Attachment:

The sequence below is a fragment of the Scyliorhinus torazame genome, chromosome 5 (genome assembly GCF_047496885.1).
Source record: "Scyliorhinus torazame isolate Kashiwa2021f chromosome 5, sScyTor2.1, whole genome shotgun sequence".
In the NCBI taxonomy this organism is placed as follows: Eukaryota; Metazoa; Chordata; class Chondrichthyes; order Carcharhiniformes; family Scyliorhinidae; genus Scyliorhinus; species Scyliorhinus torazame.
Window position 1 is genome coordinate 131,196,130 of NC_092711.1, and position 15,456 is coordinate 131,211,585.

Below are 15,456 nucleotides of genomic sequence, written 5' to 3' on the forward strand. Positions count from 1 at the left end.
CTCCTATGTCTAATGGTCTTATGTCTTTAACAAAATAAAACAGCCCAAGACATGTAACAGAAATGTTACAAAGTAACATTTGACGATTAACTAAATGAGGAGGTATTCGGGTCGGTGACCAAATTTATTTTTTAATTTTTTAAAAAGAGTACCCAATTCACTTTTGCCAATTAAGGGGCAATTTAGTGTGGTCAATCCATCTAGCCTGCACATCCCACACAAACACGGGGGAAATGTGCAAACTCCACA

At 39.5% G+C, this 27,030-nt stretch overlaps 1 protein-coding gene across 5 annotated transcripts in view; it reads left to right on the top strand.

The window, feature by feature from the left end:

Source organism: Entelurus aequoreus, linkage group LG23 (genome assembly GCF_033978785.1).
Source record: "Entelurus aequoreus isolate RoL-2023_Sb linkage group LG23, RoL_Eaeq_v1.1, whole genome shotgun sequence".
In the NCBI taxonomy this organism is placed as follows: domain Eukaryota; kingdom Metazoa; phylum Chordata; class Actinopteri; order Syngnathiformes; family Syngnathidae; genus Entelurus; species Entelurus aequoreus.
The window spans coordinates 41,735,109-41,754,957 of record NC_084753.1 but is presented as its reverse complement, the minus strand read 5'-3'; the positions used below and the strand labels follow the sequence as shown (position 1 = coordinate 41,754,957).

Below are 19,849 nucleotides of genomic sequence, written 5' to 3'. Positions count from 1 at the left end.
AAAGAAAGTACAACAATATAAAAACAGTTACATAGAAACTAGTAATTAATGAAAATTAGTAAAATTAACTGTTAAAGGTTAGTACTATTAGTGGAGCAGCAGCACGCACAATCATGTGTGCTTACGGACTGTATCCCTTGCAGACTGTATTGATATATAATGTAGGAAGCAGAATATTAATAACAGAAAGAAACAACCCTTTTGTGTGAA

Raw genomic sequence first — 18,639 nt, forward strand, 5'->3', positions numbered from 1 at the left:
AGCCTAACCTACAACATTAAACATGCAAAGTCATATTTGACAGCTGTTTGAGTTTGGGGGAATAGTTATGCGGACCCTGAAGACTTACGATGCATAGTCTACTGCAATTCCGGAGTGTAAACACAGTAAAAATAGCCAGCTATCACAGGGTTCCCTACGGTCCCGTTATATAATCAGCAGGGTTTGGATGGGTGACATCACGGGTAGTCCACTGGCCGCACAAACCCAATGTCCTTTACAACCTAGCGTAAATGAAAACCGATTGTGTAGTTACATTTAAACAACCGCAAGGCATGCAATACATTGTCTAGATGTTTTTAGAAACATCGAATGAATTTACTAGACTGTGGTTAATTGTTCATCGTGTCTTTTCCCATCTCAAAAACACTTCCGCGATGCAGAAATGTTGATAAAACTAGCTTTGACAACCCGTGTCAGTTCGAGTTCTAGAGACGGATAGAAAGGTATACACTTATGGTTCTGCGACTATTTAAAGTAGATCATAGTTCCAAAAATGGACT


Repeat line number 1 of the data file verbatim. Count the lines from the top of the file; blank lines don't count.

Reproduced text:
The sequence below is a fragment of the Scyliorhinus torazame genome, chromosome 5 (genome assembly GCF_047496885.1).